|Baltimore City Hall|
|Architectural style||Second Empire style, a Baroque revival|
100 North Holliday Street, (between East Lexington and Fayette Streets), facing City Hall Plaza/War Memorial Plaza.Baltimore, Maryland 21202
|Town or city||Baltimore, Maryland|
|Client||Mayor and City Council of Baltimore|
Baltimore City Hall
|Location||100 N. Holliday St., Baltimore, Maryland|
|Area||less than one acre|
|Architect||Frederick, George A.; Bollman, Wendel|
|Architectural style||Renaissance, French Renaissance Revival|
|NRHP reference #||73002180|
|Added to NRHP||May 8, 1973|
|Design and construction|
|Architect||George Aloysuis Frederick, (1842-1924)|
Baltimore City Hall is the official seat of government of the City of Baltimore, in the State of Maryland. The City Hall houses the offices of the Mayor and those of the City Council of Baltimore. The building also hosts the city Comptroller, some various city departments, agencies and boards/commissions along with the historic chambers of the Baltimore City Council. Situated on a city block bounded by East Lexington Street on the north, Guilford Avenue (formerly North Street) on the west, East Fayette Street on the south and North Holliday Street with City Hall Plaza and the War Memorial Plaza to the east, the six-story structure was designed by the then 22-year-old new architect, George Aloysius Frederick (1842-1924) in the Second Empire style, a Baroque revival, with prominent Mansard roofs with richly-framed dormers, and two floors of a repeating Serlian window motif over an urbanely rusticated basement.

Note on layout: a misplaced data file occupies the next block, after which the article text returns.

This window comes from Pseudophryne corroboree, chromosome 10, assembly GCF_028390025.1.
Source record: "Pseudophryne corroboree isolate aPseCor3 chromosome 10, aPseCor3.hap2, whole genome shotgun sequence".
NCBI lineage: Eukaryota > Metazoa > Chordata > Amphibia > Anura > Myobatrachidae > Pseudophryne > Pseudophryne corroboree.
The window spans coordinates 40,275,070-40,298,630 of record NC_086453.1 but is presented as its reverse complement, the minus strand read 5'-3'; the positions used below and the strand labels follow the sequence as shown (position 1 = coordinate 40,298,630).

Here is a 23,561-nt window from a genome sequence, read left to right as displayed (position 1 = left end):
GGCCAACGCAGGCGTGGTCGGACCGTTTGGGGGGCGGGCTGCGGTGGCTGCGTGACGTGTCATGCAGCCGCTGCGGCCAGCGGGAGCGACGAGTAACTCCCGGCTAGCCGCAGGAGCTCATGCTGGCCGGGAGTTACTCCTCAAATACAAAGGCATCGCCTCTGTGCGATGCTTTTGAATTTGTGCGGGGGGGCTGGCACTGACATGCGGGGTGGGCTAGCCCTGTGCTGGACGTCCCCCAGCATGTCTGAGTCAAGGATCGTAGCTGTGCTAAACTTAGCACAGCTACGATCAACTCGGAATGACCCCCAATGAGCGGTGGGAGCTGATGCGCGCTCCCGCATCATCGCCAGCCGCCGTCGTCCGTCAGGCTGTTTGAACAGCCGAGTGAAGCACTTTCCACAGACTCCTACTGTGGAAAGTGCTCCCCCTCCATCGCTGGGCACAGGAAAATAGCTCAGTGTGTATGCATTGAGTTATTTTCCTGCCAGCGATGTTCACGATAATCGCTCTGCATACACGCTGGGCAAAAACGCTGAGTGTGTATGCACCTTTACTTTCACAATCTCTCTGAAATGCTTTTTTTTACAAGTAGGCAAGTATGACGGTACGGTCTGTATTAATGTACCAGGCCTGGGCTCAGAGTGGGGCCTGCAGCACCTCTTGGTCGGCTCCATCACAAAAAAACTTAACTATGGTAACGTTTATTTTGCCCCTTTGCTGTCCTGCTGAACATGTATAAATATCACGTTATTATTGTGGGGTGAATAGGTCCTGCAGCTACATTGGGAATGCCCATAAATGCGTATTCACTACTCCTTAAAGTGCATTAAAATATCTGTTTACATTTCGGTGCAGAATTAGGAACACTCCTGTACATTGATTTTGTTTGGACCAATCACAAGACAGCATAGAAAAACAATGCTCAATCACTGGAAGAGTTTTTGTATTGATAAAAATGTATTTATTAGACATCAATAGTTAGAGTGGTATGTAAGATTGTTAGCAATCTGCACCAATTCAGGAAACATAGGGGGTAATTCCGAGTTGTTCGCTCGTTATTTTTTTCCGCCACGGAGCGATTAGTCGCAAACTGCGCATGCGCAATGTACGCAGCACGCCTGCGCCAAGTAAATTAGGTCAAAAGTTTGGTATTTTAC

The building's cornerstone was laid on the southeastern corner of the new municipal structure (on the northwestern corner of Fayette and Holliday Streets) in October, 1867 (with a famous historical photograph taken of the ceremony, audience stands and crowds from overhead on East Fayette Street with the east side of Holliday Street visible behind the stands showing the famed Holliday Street Theatre, where in November 12, 1814, the new poem by Francis Scott Key, (1779-1843), "The Defence of Fort McHenry" was first performed on the stage and next door (to the north), Prof. Knapp's School [attended by famed writer/author/editor H. L. Mencken in the 1880s and the townhouses where the Loyola College and Loyola High School were founded in 1852, just to the left (south) next to the theatre was the vacant lot formerly housing the Theatre Tavern where the new song the Star-Spangled Banner was often sung to the merriment of all [later the CHS/BCC playground], and the edge of the old "Assembly-Rooms" social/concert/dance hall for the elite that later was home to the Central High School of Baltimore (later the Baltimore City College, 1843-1873), when the Theatre and School perished in a large famous fire. The massive new "pile" of a City Hall, acclaimed by many throughout the nation, was officially dedicated on October 25, 1875, $200,000 under-budget from its $2,500,000 appropriation, amazingly and proudly in those "Robber Baron" Gilded Age times of the 19th Century.